Places: The Adventurous Simplicissimus

  • Last updated on December 10, 2021

First published: Der abenteuerliche Simplicissimus, 1669 (English translation, 1912)

Type of work: Novel

Type of plot: Picaresque

Time of work: Early seventeenth century

Asterisk denotes entries on real places.

Places Discussed*Spessart

*Spessart. Adventurous Simplicissimus, TheTown in a mountainous region of Germany, not far from which is located the earthen hut where Simplicissimus lives until the age of ten, when the town is looted and destroyed by marauding soldiers. He returns to Spessart much later, having discovered his true parentage, to obtain documentary evidence of his real identity.

Hermit’s hut

Hermit’s hut. Mean refuge in the forest that Simplicissimus finds after the destruction of his first home, where he is educated in piety and poverty; this existence too is interrupted by marauding soldiers.


*Hanau. Fortified town where Simplicissimus is conscripted into domestic service in the governor’s house, where he progresses to the role of professional fool.

Hirschfeld Abbey

Hirschfeld Abbey. Quarters of the Croats who capture Simplicissimus from Hanau, where he acquires a new master; after fleeing therefrom he becomes embroiled in a witches’ Sabbath.


*Magdeburg. German city in which Simplicissimus arrives–apparently having flown there–after the witches’ Sabbath, to be conscripted yet again. It is there that he first meets Herzbruder and is charged with treason before being delivered into the service of another military master.


*Soest (sewst). Westphalian town where–after a brief interval of calm and comfort in a convent called Paradise–Simplicissimus begins to rise through the ranks of the dragoons, leading something of a double life as the “Huntsman.” His ambition to become an ensign is briefly advanced by his military exploits and his discovery of a treasure but is ended when he is captured by the Swedes.


Werl. Residence of the outlaw who duplicates Simplicissimus’s role as the Huntsman before becoming his friend and–in his secondary role as the god Jupiter–advisor on the complications of earthly current events.


*Lippstadt. Fortified town, two miles from Soest, where Simplicissimus is installed after his capture, and where he eventually rises to the rank of lieutenant colonel in the Swedish army. It is there, much later, that he misguidedly sends his wife for safety’s sake.


*Cologne (ka-LOHN). German city where the merchant who keeps Simplicissimus’s treasure in trust resides. Simplicissimus later returns to find that the merchant has been declared bankrupt. He returns again briefly, after returning to Germany from Vienna in search of a palliative for Herzbruder’s injuries.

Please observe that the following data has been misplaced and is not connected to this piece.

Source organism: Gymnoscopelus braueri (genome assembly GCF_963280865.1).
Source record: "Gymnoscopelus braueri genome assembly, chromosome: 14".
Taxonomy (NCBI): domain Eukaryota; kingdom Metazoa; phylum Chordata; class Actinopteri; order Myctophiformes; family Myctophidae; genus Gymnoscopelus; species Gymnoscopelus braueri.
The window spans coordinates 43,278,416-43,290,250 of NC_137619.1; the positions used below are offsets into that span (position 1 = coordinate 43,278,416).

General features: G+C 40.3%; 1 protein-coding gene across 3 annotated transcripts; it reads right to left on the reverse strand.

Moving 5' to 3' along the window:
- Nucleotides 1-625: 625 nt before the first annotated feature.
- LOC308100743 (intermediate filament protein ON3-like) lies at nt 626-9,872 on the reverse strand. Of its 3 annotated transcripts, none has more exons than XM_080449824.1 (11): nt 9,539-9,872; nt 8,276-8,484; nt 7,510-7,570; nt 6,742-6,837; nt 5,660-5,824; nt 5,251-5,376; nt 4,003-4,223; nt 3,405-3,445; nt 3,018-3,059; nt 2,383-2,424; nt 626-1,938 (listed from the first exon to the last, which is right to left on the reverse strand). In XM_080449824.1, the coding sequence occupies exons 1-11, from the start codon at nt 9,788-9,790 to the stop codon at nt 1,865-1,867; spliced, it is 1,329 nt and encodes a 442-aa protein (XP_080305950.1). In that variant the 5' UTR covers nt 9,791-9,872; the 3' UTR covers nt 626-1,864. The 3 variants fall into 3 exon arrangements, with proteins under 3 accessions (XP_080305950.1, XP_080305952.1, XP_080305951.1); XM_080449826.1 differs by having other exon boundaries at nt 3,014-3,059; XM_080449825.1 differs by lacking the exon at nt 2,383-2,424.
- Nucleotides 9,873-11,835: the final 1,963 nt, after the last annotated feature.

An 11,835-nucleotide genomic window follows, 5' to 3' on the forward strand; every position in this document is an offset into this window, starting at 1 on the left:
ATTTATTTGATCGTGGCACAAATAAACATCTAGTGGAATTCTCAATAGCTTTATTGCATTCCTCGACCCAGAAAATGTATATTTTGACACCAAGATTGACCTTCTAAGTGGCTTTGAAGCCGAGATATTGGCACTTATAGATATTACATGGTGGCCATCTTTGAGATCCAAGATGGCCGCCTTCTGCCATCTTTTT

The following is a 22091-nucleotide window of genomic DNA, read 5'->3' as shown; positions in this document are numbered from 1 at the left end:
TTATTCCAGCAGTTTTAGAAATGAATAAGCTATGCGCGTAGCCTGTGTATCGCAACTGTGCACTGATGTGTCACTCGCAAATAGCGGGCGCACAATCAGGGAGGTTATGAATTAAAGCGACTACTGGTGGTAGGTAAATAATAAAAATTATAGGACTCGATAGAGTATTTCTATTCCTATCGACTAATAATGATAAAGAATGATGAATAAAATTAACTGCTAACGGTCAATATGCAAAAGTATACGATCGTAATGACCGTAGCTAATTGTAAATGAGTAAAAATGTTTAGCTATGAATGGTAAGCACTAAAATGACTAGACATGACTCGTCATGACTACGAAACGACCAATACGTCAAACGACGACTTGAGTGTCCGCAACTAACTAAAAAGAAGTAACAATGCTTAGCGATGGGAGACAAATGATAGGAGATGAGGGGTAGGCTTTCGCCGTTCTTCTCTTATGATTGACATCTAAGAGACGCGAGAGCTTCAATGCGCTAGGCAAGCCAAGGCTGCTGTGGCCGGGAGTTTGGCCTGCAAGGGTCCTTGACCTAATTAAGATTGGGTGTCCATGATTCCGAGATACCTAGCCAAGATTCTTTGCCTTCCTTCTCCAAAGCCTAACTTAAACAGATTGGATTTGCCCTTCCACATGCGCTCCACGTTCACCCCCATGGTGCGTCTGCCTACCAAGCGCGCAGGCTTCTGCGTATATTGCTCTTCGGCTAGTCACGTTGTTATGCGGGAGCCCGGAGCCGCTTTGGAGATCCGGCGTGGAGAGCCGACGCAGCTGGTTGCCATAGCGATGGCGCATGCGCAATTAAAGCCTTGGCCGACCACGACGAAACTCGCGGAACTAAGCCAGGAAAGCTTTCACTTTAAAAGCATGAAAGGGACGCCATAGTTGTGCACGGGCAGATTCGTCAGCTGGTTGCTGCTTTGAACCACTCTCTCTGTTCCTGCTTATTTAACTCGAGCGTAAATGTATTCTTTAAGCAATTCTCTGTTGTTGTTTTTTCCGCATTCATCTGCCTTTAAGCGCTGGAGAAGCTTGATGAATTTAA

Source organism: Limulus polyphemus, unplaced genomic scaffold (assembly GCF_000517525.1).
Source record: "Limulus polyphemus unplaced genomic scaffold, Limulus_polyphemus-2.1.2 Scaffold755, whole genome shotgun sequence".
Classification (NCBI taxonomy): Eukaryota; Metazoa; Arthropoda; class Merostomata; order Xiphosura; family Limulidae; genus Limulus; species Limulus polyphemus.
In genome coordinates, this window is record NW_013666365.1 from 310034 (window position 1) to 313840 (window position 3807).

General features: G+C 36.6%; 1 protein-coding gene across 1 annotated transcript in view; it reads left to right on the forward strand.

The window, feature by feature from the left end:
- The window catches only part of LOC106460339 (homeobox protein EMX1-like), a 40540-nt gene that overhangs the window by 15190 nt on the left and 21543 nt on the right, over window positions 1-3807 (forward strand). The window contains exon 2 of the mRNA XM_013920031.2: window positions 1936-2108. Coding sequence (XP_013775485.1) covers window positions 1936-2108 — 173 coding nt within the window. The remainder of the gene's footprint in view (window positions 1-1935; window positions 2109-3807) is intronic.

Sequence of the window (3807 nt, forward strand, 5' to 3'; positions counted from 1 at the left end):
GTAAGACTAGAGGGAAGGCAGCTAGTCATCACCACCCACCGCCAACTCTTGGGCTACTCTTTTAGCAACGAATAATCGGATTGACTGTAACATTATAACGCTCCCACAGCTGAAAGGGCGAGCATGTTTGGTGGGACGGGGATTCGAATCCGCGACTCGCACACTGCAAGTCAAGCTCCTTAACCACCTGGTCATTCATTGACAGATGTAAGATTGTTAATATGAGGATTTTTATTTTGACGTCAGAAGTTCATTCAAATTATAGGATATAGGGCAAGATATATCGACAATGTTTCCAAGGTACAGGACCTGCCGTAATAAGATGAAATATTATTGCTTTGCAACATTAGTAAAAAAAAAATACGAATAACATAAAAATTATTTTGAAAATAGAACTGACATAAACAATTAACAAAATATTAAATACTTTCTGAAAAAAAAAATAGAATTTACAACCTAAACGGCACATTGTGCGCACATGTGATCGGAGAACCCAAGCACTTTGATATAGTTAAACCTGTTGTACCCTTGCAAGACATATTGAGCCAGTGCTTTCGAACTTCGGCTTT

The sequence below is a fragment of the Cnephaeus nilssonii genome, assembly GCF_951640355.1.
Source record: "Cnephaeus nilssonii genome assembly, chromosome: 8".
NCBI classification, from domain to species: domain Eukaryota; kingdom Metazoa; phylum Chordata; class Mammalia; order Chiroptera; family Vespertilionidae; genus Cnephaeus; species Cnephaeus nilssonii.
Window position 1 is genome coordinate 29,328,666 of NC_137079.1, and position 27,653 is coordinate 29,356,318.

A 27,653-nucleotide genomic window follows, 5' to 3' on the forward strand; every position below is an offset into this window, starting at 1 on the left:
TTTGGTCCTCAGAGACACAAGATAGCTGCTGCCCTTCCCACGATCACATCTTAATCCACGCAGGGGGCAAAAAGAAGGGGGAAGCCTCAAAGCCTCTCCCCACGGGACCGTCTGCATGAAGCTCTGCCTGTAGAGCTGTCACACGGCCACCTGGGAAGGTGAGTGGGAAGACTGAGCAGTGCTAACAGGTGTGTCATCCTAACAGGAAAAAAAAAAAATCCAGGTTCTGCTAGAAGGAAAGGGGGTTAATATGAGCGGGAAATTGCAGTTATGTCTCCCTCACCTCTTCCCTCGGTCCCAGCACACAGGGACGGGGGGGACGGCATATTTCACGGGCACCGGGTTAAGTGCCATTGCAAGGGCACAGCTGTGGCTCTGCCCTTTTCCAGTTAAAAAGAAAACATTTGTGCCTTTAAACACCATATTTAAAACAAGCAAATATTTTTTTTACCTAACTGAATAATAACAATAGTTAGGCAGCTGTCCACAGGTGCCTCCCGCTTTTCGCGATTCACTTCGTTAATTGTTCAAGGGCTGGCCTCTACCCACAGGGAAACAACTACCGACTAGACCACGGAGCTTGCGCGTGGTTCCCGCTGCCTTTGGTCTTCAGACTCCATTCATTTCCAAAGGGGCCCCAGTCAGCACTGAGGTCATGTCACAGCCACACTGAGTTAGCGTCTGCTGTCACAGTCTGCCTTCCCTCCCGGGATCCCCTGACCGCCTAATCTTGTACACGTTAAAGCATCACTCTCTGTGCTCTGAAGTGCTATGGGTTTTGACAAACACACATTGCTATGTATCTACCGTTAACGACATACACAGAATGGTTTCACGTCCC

*Paris. France’s capital city, to which Simplicissimus journeys after the collapse of his prospects in Cologne. There he becomes the successful comedian and gigolo Beau Alman (a contraction of “Allemand,” the French word for German). He never learns to love Paris, which seems to him to be a rather dirty city, and he contracts a venereal disease there, so he longs to return to his native land, although he has to make his way on foot, supporting himself as a dealer in quack medicines.


*Philippsburg. Town to which Simplicissimus is taken after being captured on his re-entry into Germany, where he becomes a common soldier again, undertaking further campaigns in that capacity before becoming a fugitive yet again.


*Vienna. Austrian imperial capital, to which Simplicissimus journeys after making a pilgrimage with Herzbruder to Einsiedeln, a shrine in Switzerland; he also convalesces in Vienna after receiving a leg wound in battle, having been conscripted yet again.


*Griesbach (grees-BAHK). Spa in Germany’s Black Forest, not far from Ulm, which becomes Simplicissimus’s base of operations when he takes Herzbruder there in search of a cure.


*Mummelsee. Lake from which Simplicissimus travels to the center of the earth, whose king shows him the floor of the Pacific Ocean and acquaints him with other marvels.


*Moscow. Russian city that is the objective of Simplicissimus’s final campaign, which interrupts the quiet life of scholarship to which he devotes his later years.

BibliographyAllen, Ann Taylor. Satire and Society in Wilhelmine Germany: Kladderadatsch and Simplicissimus, 1890-1914. Lexington: University Press of Kentucky, 1984. This work has an excellent history and criticism of The Adventurous Simplicissimus. Discussion of social problems as related to literature. Bibliography.Glasberg, Ronald. “The Perversions of Folly in Grimmelshausen’s Simplicius Simplicissimus: Foreshadowing of Nazism.” CLIO: A Journal of Literature, History, and the Philosophy of History 16, no. 3 (1987): 253-271. A great discussion of The Adventurous Simplicissimus and its characters. Attempts to bring Nazism into the article, but the character analysis is beneficial.Negus, Kenneth. Grimmelshausen. New York: Twayne, 1974. A wonderful book that notes major influences on Grimmelshausen. Includes a chapter on his sources and references. Bibliography.Richtie, J. M. “Grimmelshausen’s Simplicissimus and The Runagate Courage.” In Knaves and Swindlers: Essays on the Picaresque Novel in Europe, edited by Christine J. Whitbourn. London: Oxford University Press, 1974. An excellent essay integrating the Thirty Years’ War, Grimmelshausen’s life, and some of his other works. Bibliography.Wicks, Ulrich. Picaresque Narrative, Picaresque Fictions: A Theory and Research Guide. Westport, Conn.: Greenwood Press, 1989. An excellent beginning source. Describes the various aspects of a picaresque novel. Discusses The Adventurous Simplicissimus and its themes.
Categories: Places